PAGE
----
The Lightness of Being
Posted on March 19, 2015
Since the first dawn, we as humans have been drawn to light. We are drawn to fire, sunsets, beautifully lit landscapes, and illuminated spaces. We turn our faces to the sun and feel its warmth and goodness, and we get depressed when it’s lacking- like in Seattle. We hire experts to engineer lighting scenes in our modern homes- one for entertaining, one for reading, one for romance.
To those who came before us, light was more than just a wattage, lumen or sunray; it was critical to our existence; for without light, the universe would cease to exist. To early Greek thinkers, light was seen as the source of goodness in the world. Plato pondered its metaphysical properties; “Just as good sheds light on knowledge, sunlight is not only the author of visibility in all visible things, but generation, nourishment and growth.”
During the so-called Dark Ages, medieval thinkers began to make the connection between the “metaphysics” of light and the “aesthetics” of light. To Neo-Platonists, light is now conceived as the “transcendental reality that engenders the universe and illuminates our intellect for the perception of truth- the Devine Intellect that enlightens the human mind.”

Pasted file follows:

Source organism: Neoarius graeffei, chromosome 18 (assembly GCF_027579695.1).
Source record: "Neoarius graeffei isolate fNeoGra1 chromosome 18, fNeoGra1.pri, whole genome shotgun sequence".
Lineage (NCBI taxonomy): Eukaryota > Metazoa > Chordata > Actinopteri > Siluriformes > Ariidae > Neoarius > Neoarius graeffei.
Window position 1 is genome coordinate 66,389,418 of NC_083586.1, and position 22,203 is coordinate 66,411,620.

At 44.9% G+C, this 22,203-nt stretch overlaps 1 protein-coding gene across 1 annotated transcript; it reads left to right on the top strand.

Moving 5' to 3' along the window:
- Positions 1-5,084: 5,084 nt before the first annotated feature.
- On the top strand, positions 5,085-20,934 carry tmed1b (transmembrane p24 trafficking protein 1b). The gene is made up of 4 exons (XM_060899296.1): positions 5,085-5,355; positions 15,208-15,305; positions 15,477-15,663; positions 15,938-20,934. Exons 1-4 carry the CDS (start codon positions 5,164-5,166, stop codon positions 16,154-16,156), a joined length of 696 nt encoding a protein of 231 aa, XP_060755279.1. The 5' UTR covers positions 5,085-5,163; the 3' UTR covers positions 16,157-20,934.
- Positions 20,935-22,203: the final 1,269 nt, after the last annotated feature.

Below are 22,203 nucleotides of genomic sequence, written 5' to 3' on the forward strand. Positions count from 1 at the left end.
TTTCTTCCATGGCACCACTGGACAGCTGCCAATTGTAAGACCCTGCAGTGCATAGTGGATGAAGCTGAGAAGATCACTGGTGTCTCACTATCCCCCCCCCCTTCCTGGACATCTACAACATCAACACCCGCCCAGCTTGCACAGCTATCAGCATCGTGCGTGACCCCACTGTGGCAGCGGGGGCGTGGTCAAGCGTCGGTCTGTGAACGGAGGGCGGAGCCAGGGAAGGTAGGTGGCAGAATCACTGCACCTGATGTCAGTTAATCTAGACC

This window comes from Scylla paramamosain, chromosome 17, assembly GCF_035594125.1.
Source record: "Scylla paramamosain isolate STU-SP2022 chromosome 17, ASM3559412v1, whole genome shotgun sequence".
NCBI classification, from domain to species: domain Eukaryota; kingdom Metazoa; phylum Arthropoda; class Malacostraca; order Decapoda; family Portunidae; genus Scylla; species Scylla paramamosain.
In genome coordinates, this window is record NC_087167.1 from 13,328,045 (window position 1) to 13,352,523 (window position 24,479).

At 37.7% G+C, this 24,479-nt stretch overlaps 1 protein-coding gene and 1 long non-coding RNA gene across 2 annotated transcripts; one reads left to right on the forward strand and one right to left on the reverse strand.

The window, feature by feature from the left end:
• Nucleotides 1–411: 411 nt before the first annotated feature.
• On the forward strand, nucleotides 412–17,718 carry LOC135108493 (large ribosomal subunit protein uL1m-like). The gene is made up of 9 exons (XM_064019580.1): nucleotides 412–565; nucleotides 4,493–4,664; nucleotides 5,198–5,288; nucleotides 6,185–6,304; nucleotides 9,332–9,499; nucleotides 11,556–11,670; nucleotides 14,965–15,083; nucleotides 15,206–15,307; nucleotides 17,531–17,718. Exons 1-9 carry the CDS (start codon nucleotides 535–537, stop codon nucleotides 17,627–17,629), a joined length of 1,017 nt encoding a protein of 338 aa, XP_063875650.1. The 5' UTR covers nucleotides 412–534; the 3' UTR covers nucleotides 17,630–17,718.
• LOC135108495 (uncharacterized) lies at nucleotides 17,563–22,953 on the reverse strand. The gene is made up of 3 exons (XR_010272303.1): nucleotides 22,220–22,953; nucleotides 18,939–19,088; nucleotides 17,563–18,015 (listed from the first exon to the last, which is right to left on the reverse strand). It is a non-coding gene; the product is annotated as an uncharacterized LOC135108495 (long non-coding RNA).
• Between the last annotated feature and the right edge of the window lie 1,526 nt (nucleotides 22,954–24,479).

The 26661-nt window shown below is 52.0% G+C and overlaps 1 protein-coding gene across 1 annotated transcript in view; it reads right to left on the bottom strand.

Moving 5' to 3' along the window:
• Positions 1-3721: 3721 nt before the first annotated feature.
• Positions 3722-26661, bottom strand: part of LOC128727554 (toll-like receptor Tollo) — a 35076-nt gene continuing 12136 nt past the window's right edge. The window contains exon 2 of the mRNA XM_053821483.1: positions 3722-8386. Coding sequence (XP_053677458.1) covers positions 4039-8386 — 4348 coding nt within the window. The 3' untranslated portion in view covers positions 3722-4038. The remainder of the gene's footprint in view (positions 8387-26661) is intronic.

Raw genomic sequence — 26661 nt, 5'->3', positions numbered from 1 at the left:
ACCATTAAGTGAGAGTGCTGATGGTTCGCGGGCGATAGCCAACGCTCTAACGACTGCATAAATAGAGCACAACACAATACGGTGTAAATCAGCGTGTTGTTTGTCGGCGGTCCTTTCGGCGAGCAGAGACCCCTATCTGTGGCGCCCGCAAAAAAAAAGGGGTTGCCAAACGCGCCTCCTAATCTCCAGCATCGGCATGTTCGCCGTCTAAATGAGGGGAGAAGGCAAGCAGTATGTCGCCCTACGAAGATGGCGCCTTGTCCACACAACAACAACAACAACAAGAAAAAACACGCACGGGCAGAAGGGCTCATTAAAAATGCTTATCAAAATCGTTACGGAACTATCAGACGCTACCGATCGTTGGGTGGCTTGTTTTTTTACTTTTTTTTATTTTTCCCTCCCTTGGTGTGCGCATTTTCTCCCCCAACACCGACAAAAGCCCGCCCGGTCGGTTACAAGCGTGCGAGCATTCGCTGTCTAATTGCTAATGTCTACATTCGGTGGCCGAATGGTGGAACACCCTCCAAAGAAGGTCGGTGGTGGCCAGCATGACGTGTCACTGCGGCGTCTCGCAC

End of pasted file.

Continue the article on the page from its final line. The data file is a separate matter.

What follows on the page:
In Dante’s Paradiso he writes, “la luce divina e pentrante per l’univero second ch’e degno” (31:22)- “The divine light penetrates the universe according to its dignity”. To these pre-renaissance thinkers, light had become “the principle of order and value; the objective value of a thing is determined by how much it partakes in light.”
The architecture of this era soon began to transform in order to capture the essence of light in the form of the great Gothic Cathedrals, the ultimate earthly reflection of the Heavenly Jerusalem. Light, which was ordinarily concealed by matter in the heavy edifices of the Romanesque,
Great Cathedrals rose with towering walls, not of stone, but as veils of light, illuminating earthly surfaces and the faithful in a tapestry of all that was good. Light had become the essence of being, and all that stood outside of it stood in the dark. It was only when a great mason understood these principles that ordered the universe that they could then be named “architects”.
Artists and architects have always sought to capture the essence of light, yet today we do so without an understanding of the true importance of light; the poetics of light. We seek the aesthetic light can bring to an object, but not the meaning. Once architects were required to have mastered the liberal arts; they understood philosophy and history- they understood the why. Despite all of our innovations of a modern society, have we lost sight of knowledge and meaning? For if so, despite all of our technological achievements, we may just slip into a real Dark Age.
– Inspired by Otto Von Simpson’s- The Gothic Cathedral.